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Militant cells in Karachi

June 13, 2014

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MUCH before the terrorists stormed Karachi airport late Sunday night, a debate had been going on about the level of militants’ penetration of the metropolis. On one end were proponents (such as the MQM) of the idea that a TTP takeover of Karachi was imminent. On the other end the sceptics claimed that this was little more than ethnic scaremongering. But in the aftermath of the airport assault, the debate has gained critical importance. It appears that while Karachi may not quite be on the point of falling to extremist militants, ignoring the threat further can have devastating consequences. Karachi is a melting pot of languages, cultures and ethnicities, where it is relatively easy for the potential militant to melt away into the urban sprawl, attaching himself to tribal or ethnic affiliates. Perhaps this is why in the years since 9/11, several terrorist cells have been busted in the city. Some high-profile Al Qaeda and Lashkar-i-Jhangvi militants have been apprehended from the metropolis. Hence the disturbing possibility that operatives of the outlawed TTP are lying in wait for an opportune moment to strike is not one that should be dismissed easily. Militants from the tribal areas and KP have practically disabled the ANP in Karachi. Instead of the secular Pakhtun nationalists, in many of the city’s peripheral areas with large Pakhtun populations it is the TTP that calls the shots.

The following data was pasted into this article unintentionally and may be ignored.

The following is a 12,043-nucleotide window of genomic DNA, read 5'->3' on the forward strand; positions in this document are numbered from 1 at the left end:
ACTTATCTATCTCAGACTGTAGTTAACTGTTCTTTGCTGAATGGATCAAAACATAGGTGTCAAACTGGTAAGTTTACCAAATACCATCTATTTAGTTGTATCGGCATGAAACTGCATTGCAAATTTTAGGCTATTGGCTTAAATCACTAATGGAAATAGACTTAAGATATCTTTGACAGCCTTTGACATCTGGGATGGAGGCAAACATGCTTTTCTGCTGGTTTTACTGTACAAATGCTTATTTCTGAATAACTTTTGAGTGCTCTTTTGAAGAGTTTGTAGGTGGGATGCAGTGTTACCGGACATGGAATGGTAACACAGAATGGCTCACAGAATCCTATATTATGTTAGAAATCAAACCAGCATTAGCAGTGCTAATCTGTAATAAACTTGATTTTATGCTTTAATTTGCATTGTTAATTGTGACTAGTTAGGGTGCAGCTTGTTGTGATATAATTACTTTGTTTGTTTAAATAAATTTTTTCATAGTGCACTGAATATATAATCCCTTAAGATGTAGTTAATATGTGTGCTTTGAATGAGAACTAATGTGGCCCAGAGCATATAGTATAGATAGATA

Furthermore, with the Islamic Movement of Uzbekistan officially claiming the airport assault, a new, equally ruthless and determined player has been added to the militancy mix in Karachi. While Uzbek militants were believed to be involved in 2011’s Mehran base attack, their claim of responsibility reflects a new confidence in now publicly owning strikes. Unfortunately, although the militants have been consolidating their positions in Karachi, the security apparatus appears to have buried its head in the sand. What is worse is the blame game between the Sindh and federal governments over the airport debacle that reflects poorly on both administrations. Both Sindh and the centre are equally to blame. While Islamabad deserves to be censured for a massive intelligence failure, the Sindh government also had its eyes closed. From here on, the intelligence apparatus will need to do a much better job of keeping track of militant activities in Karachi. Despite its difficulties, this is a challenge the state has to accept. Otherwise, we will ignore the militant threat at our own peril.

Published in Dawn, June 13th, 2014